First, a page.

5. Ocular Toxoplasmosis: Lessons from Brazil

    Technology Transfer Automated Retrieval System (TEKTRAN)

    • A new attention to post-natally acquired infections. Previously, most attention was focused on infection during pregnancy, and the risk of congenital disease, with the feeling that infection in older individuals was benign, without a substantial risk of disease morbidity, such as ocular involvemen...

  6. Toxoplasmosis (Toxoplasma infection) Disease Symptoms

    MedlinePLUS

    ... Toxoplasma infection can result from congenital infection or infection after birth by any of the modes of transmission discussed on the epidemiology and risk factors page. Eye lesions from congenital ...

  7. Prospect Theory for Online Financial Trading

    PubMed Central

    Martino, Mauro; Altshuler, Yaniv

    2014-01-01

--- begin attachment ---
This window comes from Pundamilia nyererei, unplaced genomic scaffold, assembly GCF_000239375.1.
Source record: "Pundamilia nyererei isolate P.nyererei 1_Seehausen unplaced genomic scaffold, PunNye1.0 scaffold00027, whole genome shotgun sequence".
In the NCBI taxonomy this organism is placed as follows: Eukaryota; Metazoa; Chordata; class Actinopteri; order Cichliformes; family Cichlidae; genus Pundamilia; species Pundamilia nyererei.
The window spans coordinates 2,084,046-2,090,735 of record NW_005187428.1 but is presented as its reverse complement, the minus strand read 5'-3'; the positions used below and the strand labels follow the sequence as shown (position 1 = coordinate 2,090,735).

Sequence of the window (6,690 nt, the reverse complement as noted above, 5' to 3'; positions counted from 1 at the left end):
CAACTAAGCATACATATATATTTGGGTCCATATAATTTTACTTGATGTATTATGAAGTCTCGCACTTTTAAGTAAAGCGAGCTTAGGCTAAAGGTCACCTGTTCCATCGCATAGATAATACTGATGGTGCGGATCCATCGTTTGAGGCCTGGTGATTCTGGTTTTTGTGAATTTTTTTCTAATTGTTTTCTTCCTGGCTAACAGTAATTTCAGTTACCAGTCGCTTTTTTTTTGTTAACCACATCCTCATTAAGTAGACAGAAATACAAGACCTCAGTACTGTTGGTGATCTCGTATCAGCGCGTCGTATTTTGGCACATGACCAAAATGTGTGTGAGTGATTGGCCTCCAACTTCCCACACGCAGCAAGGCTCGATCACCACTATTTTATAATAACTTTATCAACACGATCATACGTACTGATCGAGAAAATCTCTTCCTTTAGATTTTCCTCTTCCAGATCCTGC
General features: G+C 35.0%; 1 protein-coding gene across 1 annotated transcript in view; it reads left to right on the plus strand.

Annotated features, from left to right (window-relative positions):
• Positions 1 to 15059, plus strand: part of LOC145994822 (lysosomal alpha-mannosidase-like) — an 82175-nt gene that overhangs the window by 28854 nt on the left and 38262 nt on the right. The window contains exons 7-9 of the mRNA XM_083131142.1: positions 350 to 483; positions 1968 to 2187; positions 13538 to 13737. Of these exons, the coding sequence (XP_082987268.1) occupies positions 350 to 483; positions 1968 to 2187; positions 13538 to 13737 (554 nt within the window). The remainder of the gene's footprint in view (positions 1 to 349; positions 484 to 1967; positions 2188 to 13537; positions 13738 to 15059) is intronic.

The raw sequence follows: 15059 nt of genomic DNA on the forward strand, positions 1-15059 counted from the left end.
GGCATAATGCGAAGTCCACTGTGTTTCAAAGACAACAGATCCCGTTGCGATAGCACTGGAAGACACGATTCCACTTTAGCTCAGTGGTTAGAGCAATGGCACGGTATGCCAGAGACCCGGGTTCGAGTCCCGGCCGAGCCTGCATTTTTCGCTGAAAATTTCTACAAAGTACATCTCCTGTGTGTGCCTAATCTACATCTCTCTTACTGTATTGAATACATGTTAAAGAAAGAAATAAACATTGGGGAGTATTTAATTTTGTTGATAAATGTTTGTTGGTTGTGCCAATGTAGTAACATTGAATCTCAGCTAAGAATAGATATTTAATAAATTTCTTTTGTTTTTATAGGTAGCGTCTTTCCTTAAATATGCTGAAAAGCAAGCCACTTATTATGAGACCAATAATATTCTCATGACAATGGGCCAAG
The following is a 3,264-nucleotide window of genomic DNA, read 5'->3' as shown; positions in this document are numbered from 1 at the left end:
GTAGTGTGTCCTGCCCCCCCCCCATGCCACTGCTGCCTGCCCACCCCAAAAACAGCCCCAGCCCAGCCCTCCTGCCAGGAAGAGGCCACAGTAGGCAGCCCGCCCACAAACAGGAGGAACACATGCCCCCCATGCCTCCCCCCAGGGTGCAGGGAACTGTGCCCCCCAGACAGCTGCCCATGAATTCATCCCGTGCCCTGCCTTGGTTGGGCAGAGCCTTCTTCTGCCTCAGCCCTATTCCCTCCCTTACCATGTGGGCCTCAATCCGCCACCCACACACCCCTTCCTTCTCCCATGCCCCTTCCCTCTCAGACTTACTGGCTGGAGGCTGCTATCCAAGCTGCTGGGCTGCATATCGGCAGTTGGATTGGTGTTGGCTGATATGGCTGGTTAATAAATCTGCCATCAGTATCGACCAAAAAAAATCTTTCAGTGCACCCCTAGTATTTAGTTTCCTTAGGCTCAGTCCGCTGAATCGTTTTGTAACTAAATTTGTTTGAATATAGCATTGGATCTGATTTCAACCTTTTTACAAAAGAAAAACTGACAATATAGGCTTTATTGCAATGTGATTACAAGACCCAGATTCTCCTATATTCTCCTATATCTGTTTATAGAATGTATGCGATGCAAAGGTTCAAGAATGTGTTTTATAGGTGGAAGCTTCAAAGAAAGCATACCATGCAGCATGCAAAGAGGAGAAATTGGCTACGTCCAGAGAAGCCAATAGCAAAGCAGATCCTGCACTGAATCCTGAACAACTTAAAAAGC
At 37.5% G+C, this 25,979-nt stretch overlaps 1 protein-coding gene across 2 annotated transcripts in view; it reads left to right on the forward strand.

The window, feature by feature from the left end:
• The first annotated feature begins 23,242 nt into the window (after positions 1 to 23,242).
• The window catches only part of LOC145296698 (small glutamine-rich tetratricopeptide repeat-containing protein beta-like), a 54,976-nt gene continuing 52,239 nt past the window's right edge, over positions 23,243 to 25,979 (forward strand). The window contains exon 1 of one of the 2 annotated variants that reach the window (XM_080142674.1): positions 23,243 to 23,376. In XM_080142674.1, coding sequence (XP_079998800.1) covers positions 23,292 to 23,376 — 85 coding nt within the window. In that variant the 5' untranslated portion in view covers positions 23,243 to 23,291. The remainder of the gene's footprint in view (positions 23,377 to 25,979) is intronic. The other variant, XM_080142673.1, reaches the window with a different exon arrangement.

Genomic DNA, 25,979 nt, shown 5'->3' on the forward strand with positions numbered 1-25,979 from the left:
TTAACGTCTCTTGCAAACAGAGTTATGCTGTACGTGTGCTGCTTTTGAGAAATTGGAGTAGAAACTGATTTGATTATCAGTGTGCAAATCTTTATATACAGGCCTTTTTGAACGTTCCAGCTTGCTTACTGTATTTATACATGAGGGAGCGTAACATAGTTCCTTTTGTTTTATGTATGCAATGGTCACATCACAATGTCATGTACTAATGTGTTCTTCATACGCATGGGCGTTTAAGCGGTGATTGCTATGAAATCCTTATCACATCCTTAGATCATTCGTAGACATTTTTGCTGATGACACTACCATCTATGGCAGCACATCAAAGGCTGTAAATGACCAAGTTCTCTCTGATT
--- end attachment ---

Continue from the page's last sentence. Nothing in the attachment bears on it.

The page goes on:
Prospect theory is widely viewed as the best available descriptive model of how people evaluate risk in experimental settings. According to prospect theory, people are typically risk-averse with respect to gains and risk-seeking with respect to losses, known as the “reflection effect”. People are much more sensitive to losses than to gains of the same magnitude, a phenomenon called “loss aversion”. Despite of the fact that prospect theory has been well developed in behavioral economics at the theoretical level, there exist very few large-scale empirical studies and most of the previous studies have been undertaken with micro-panel data. Here we analyze over 28.5 million trades made by 81.3 thousand traders of an online financial trading community over 28 months, aiming to explore the large-scale empirical aspect of prospect theory. By analyzing and comparing the behavior of winning and losing trades and traders, we find clear evidence of the reflection effect and the loss aversion phenomenon, which are essential in prospect theory. This work hence demonstrates an unprecedented large-scale empirical evidence of prospect theory, which has immediate implication in financial trading, e.g., developing new trading strategies by minimizing the impact of the reflection effect and the loss aversion phenomenon. Moreover, we introduce three novel behavioral metrics to differentiate winning and losing traders based on their historical trading behavior. This offers us potential opportunities to augment online social trading where traders are allowed to watch and follow the trading activities of others, by predicting potential winners based on their historical trading behavior. PMID:25330203